In regards to limiting touch, proxemics is described as an individual’s use of space. It is described as the length that an individual uses to conduct and to maintain a conversation and may be limited to the relationship the individuals share. Hall’s distance model explains that, with loved ones proxemics contain a length of 0.60m, with close friends a length of 1-2m, with strangers a length of 3.3metres and more (Cited Mohan, Mc Gregor, Saunders & Archee, 1997).
It is ideal that every individual has their own level of personal space. Different cultures, gender, age, colour, may contribute to different proportions of length between individuals. Statistics indicate that women communicating with men prefer side-by-side conversations, while men prefer face-to-face conversations (Clark, 2005).
Consequently, many forms of communication are conducted within the workplace verbally and nonverbally. Physical factors, haptic, and proxemics are a small proportion of the factors involved in nonverbal communication that were discussed. It is evident from the examples that physical appearance, touching behaviour and cultural beliefs, and personal space all contribute to an organization either positively or negatively. Managers within organisations need to take a closer look into nonverbal communication to prevent any unnecessary disputes and to maintain a friendly work environment as it may impact the organisation internally and externally.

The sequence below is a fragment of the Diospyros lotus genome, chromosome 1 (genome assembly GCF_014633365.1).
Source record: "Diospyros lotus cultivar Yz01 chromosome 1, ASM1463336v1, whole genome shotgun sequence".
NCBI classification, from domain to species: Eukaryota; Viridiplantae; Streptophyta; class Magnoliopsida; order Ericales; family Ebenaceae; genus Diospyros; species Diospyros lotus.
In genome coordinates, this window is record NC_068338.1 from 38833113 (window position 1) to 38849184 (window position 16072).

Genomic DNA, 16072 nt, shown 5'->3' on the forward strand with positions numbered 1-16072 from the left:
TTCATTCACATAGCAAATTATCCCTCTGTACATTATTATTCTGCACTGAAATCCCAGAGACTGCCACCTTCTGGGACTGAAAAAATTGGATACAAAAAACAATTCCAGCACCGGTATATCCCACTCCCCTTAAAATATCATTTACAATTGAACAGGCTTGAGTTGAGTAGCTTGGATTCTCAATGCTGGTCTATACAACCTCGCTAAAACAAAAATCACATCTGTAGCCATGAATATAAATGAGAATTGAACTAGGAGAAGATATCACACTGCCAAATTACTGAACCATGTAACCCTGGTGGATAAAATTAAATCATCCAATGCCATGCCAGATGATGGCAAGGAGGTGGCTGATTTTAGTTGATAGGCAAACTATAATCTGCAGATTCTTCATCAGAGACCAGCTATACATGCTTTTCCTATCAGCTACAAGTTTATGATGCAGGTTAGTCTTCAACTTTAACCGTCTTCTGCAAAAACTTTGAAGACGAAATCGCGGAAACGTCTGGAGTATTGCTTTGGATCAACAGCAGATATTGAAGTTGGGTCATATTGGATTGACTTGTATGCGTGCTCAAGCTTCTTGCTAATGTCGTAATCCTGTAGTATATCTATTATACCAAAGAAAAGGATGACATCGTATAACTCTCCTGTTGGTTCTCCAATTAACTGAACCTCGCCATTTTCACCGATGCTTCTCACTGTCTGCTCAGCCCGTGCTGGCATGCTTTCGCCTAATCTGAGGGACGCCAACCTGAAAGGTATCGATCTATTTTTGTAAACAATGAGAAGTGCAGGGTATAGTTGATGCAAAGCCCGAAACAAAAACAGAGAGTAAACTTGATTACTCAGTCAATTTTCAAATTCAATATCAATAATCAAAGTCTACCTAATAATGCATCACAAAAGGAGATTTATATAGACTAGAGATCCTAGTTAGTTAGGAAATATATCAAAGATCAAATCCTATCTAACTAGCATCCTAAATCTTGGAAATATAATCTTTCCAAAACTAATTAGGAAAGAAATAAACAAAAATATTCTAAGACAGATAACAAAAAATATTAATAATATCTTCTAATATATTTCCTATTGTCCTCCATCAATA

Pretty interesting stuff hey?